I’m addicted to Tireless Tracker. It may be my favorite card to play with right now in the entire game. It even has +1/+1 counter synergy with Constrictor! Is there anything that Tracker doesn’t do? The card is just so good. I’m not playing green decks in Standard that don’t have 4 Tracker anymore.
Sylvan Advocate advocates for nature. I advocate for Advocate.
Sylvan Advocate isn’t going to blow anyone away, but it does good work. It is another 2-drop, but it is also a great late-game card. The pickings are slim at the 2-drop spot when you don’t want to commit to energy or delirium themes.
I lowered the curve of the deck dramatically compared to many of the other lists I encountered. No Mindwrack Demons or Gonti, Lord of Luxury in the main deck—I went with a bunch of 2-drops, Trackers, and Gearhulks.
Another advantage to lowering the curve and cutting back on 4+ spells was that when you are Tracking in the midgame you are always able to crack a Clue and then cast the spell you draw even if you only have 5 or 6 lands in play. You can often crack 3 Clues and still cast a spell in a single turn.
I wanted to be cheap and lean with the one exception of Verdurous Gearhulk. The card is so unbelievably high impact (especially in concert with Constrictor) that I want to draw it in multiples every game. It is the reason to play the deck.
Let’s talk about matchups. Generally speaking, I feel slightly favored against the majority of versions of B/G mirror and Mardu Vehicles, and behind against Jeskai decks.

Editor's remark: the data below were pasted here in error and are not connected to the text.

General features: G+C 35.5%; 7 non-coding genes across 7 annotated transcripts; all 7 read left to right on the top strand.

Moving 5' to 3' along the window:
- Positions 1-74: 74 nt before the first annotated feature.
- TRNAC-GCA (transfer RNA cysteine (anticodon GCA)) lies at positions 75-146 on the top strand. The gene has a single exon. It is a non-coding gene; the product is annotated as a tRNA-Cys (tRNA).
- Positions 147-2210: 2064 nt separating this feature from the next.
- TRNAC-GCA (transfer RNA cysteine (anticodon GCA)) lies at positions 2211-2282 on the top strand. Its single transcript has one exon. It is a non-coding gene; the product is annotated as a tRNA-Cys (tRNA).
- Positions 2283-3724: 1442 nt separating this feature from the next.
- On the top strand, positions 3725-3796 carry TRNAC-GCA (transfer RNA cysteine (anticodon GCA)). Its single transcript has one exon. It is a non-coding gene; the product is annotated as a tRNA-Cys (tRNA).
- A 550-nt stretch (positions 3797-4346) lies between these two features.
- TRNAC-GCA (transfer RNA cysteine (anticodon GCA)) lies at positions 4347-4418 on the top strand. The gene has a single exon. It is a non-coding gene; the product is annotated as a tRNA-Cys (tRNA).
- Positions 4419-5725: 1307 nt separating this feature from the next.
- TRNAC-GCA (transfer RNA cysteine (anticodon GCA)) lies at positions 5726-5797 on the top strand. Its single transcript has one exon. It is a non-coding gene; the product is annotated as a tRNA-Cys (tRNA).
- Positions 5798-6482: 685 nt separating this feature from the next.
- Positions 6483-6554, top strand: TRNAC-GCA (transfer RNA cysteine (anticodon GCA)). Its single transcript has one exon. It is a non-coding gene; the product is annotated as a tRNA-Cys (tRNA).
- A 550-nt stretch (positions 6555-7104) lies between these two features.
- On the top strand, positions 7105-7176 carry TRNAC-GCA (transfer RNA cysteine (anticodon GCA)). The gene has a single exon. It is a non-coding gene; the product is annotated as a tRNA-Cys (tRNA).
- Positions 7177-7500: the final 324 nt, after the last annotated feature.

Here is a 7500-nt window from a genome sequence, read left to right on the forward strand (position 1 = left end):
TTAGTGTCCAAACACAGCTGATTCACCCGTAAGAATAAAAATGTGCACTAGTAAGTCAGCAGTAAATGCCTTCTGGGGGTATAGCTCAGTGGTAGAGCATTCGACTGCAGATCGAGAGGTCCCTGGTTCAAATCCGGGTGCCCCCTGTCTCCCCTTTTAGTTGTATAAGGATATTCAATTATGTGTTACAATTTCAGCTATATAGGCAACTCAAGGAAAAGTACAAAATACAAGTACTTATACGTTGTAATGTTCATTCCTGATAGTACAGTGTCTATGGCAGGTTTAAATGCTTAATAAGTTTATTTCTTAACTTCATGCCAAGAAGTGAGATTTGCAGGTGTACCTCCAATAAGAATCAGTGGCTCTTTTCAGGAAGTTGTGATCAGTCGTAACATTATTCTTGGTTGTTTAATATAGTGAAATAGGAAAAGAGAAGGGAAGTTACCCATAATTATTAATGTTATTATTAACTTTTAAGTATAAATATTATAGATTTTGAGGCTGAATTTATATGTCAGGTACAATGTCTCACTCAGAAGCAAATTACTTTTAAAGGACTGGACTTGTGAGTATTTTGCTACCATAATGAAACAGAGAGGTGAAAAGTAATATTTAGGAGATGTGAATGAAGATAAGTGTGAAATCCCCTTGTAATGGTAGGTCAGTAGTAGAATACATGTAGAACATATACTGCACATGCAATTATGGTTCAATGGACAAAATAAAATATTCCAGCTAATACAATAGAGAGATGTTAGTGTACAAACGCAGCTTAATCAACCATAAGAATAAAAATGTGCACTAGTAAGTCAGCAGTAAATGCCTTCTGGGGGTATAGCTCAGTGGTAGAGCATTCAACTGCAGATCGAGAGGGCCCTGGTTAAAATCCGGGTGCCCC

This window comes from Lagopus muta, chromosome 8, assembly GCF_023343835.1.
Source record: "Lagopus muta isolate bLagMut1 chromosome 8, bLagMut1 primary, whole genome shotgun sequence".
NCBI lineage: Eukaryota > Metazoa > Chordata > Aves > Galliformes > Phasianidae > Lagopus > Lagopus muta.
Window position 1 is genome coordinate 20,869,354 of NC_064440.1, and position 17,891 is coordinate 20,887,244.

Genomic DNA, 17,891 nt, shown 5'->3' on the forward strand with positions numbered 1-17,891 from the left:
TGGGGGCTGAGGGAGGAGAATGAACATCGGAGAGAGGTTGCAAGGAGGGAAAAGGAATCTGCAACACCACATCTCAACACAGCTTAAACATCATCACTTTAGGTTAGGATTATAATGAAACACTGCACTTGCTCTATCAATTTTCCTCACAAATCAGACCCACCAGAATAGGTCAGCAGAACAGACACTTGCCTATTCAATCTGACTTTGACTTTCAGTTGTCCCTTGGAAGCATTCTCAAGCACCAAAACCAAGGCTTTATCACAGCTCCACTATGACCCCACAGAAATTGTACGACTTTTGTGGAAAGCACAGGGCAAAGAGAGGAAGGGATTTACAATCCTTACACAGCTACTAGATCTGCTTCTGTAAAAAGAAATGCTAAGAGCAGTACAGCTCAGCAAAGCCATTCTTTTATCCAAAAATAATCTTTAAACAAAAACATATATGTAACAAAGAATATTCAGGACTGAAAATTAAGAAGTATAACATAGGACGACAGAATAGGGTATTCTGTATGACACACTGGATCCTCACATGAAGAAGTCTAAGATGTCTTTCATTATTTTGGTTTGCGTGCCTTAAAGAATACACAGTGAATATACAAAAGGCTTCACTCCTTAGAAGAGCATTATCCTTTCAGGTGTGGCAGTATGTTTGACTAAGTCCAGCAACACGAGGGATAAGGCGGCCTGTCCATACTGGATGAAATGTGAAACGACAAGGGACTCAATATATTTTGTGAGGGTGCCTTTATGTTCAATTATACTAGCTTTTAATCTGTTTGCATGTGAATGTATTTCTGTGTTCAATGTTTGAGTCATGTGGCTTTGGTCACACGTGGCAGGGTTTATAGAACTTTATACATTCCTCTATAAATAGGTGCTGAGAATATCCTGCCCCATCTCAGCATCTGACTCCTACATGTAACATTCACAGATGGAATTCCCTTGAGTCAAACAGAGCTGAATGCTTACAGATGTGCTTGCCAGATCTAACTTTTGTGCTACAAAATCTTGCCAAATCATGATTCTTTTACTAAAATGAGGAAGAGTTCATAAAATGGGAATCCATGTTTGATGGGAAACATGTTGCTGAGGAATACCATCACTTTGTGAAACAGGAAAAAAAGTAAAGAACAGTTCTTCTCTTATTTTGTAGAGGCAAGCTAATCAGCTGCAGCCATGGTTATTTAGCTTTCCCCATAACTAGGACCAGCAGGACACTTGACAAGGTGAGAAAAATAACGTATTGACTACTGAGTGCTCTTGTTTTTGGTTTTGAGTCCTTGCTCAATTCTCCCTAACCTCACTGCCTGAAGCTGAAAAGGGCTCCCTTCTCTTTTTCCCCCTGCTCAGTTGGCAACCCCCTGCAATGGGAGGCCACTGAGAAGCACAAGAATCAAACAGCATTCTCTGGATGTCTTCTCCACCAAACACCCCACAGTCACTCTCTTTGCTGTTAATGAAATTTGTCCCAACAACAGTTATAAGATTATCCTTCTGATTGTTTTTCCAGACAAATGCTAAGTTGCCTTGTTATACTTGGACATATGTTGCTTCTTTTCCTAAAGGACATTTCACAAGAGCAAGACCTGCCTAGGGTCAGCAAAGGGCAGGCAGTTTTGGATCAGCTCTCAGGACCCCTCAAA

I want to get a little more grindy. You have eathtouch blockers to slow the aggressive draws and a lot of ways to interact with their synergy creatures. Bestiary is a great way to filter through draws and chain your removal and deathtouch blockers together to simply grind your opponent into submission.
Heroic Intervention was not intended for this matchup but I like bringing one in as a late-game bomb. A lot of boards come to a stall or one big combat, and this card can end the game very easily. It is also a counterspell to protect the Walking Ballista + Constrictor lock. Lastly, it is pretty gross with deathtouch creatures in combat.
The main-deck Gifted Aetherborn really helps strengthen the deck against Mardu in game 1 and I only bring in a few cards from the board.
The Mardu decks try to get more grindy after sideboard and bring in cards like planeswalkers and Fumigate against you. Heroic Intervention is awesome against Fumigate and can also function as additional copies of Blossoming Defense against Unlicensed Disintegration (which is one of their best cards against you).
You are pretty bad in game 1 against a control deck. The fact of the matter is that Gifted Aetherborn and Fatal Push are terrible against Copycat. Luckily, you can get a lot more grindy after sideboard. Heroic Intervention is insane because it protects your entire team from Fumigate.
Crafting the perfect grip.
I can’t imagine a more frustrating card to play against from the blue side of the table. The card creates an endless supply of threats and fantastic card selection. The dream is to stick one and ride it to victory.
A heaping helping of Scrounger.
I had room for more cards against Jeskai (which is my worst matchup) and Scrounger is probably the best card for the job. It keeps coming back and can do so on an opponent’s end step, which is clutch. It is also a fine card to consider in other controlling matchups (such as U/R Dynavolt or Sultai Control) where you are 100% the beatdown and don’t want to try to out-grind them in a long game.
Snakes. Who would have believed it was going to be such a big deal in Standard. The synergies and power are undeniable and the deck is adaptable. There were 5 B/G Constrictor decks in the Top 8 of the GP. They were all unique in one way or another, and my version is just another way of mixing things up.